- Rental car companies
- Racing teams
Dealerships typically contain an automotive shop to carry out warranty work and provide specialty service for their brand of vehicles. For those with an interest in a specific make, this can provide an ideal option, allowing the opportunity to gain concentrated knowledge of a manufacturer's distinct systems, procedures, and parts.
General automotive shops service all types of passenger vehicles and can be a good place to gain broad experience. However, both small and large shops can offer pros and cons.
A larger shop may have specific duties for each mechanic, limiting the chance to learn all aspects of the job. On the up side, large shops are likely to have more resources, such as additional tools and equipment, as well as a larger pool of talent to learn from.
Smaller shops are often considered an ideal choice for beginning an auto mechanic career since small businesses tend to require individuals to take on many responsibilities, which can mean seeing a project through from start to finish. This type of setting can allow new mechanics to work on a wide range of vehicles. It can also provide the opportunity to learn how to handle a number of different repairs and procedures.
Some shops tailor themselves to servicing a specific vehicle component or system, such as transmissions, mufflers, or tires. Pursuing work in a shop of this nature could be perfect for someone looking to gain experience in a particular area. However, this can restrict the opportunity for developing well-rounded knowledge and skills.
In addition, some shops specialize in niche areas of the automotive market. This can include race cars, muscle cars, imports, and 4x4s. Typically, these types of shops work with aftermarket and performance products that require specialized knowledge.
How Long Does an Auto Mechanic Work a Week?
Most automotive shops, especially dealerships, are open normal business hours, which makes for a typical 40-hour workweek. However, an increasing number of shops are open on weekends and evenings, which could translate into longer shifts and/or weekend shifts.
Also, some auto mechanics work longer than 40 hours per week due to different pay schedules, such as the flat rate pay system mentioned above.
Since a number of auto mechanics choose the entrepreneurial route, there is also the potential of working the longer hours often associated with being a small business owner.
Now That I Know How to Become an Auto Mechanic, Can You Tell Me How to Be a Better Mechanic?
After learning how to become an auto mechanic, you may have the urge to learn how to be a better mechanic in order to advance your skills, knowledge, and opportunities. The key is to stay sharp and keep learning.
This may be the most important piece of advice for a successful career as an auto mechanic since the ever-changing technology behind today's automobiles requires auto mechanics and technicians to stay current with their knowledge of processes, systems, and new technologies.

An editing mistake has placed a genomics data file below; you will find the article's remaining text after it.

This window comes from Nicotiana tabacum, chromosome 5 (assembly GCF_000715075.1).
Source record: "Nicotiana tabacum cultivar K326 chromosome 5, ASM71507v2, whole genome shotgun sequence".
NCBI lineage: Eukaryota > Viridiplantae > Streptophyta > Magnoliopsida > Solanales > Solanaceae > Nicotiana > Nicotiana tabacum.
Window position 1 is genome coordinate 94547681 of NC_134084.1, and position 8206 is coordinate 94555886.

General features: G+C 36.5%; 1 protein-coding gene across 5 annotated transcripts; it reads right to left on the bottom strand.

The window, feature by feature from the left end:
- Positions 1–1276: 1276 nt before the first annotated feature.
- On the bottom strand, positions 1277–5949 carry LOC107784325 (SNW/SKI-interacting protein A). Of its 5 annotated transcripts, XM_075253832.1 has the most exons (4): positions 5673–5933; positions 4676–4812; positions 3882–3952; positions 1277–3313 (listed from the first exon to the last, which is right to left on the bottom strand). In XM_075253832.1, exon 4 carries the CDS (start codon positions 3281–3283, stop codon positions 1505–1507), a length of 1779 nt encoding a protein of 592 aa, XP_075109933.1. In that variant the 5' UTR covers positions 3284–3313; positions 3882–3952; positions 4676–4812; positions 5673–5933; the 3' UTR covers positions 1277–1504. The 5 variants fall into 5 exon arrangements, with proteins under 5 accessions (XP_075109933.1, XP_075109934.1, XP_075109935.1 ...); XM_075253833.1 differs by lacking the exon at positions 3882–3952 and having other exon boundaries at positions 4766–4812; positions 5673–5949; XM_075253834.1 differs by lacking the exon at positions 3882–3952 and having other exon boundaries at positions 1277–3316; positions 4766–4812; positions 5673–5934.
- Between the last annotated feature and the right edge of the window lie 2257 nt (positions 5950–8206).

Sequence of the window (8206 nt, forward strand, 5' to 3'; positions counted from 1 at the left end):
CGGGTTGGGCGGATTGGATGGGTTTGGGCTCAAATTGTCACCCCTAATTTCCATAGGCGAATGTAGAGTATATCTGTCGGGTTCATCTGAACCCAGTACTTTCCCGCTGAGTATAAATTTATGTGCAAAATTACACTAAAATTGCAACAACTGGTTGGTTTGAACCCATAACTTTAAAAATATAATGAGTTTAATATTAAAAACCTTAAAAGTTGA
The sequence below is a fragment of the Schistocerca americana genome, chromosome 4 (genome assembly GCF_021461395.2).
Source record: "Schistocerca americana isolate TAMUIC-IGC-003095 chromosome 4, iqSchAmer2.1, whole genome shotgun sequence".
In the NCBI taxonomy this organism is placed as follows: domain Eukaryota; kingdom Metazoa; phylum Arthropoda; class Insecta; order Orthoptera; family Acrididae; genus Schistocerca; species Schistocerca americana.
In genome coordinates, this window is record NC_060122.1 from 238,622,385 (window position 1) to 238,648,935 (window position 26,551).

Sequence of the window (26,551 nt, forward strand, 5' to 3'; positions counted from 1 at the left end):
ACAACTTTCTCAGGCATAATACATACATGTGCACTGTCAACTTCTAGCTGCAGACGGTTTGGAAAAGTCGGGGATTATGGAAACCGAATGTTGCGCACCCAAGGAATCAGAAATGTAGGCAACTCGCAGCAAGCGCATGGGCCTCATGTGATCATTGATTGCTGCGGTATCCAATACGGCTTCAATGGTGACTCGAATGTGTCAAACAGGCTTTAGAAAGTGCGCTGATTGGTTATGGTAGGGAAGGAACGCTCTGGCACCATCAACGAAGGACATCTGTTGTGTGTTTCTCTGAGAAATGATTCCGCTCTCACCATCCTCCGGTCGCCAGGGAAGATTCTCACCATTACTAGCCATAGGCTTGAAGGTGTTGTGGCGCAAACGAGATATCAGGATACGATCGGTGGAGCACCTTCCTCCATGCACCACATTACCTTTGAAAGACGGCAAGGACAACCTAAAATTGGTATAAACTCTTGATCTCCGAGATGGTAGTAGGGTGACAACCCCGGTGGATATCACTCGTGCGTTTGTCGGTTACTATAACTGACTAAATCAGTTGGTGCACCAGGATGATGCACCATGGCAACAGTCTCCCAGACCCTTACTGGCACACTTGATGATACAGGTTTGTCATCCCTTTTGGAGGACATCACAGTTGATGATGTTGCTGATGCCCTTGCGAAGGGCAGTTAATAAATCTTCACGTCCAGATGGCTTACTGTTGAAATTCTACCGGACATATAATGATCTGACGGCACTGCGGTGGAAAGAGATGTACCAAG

Continuing your automotive education can involve anything from making sure your industry certifications are up-to-date to reading trade publications on a regular basis. Some employers offer continuing education to employees in order to help them develop advanced skills or to ensure that their skills are kept up-to-par. Additional education can be obtained through various organizations. However, a popular choice is the Continuing Automotive Service Education (CASE) program, which is administered by NATEF.
Plus, many manufacturers provide training directly related to specific systems and vehicle components that are new or require specialized knowledge.
Overall, just keep up. Try to lend a hand with jobs that are new or you don't see very often. Talk to co-workers, read industry discussion forums, and do whatever it takes to stay in the loop. For most auto mechanics who enjoy their work, this part comes easy.
What are the Upsides and Downsides of an Auto Mechanic Career?
Now that you have an understanding of how to become a mechanic, it's probably a good idea to take a good look at the positives and negatives of this career choice.
- Auto mechanics tend to meet a lot of new people and have the opportunity to carry out a multitude of different jobs throughout their workday.
- An integral aspect of this occupation includes diagnosing and troubleshooting mechanical issues, and problem solving can be fun and challenging.
- With experience and/or further education, many auto mechanics advance their careers to the management level or even pursue the option of becoming a shop owner or instructor.
- Unless they work in a one-person shop, auto mechanics usually work in a team-based environment. This means having the experience and knowledge of others to draw from.
- Automotive work can take its toll on the body. Getting into small and, sometimes, awkward spaces, standing for long periods of time, lifting heavy objects, and being exposed to chemicals can all be part of the job.
- While many auto mechanics work regular business hours, some shops, such as oil change centers or larger general shops, tend to be open longer hours, which can mean putting in time during evenings and weekends.
- Though this may be viewed as either a pro or a con, this profession requires constant learning and updating of skills. Falling behind on changes in automotive technology can mean not knowing how to complete a repair.
- Since vehicle safety is an important issue, auto mechanics are relied upon to ensure that vehicle repairs are carried out not only efficiently, but also accurately. Not replacing a part correctly or failing to fasten a bolt in place could have potentially expensive or dangerous consequences.
Where Do I Go from Here?
Now that you have spent some time exploring auto mechanic career information and learning how to become a car mechanic, this is probably a good opportunity to consider an important next step: researching potential schools. A great place to begin is this guide to automotive mechanic schools, which can allow you to connect with schools and request more information today.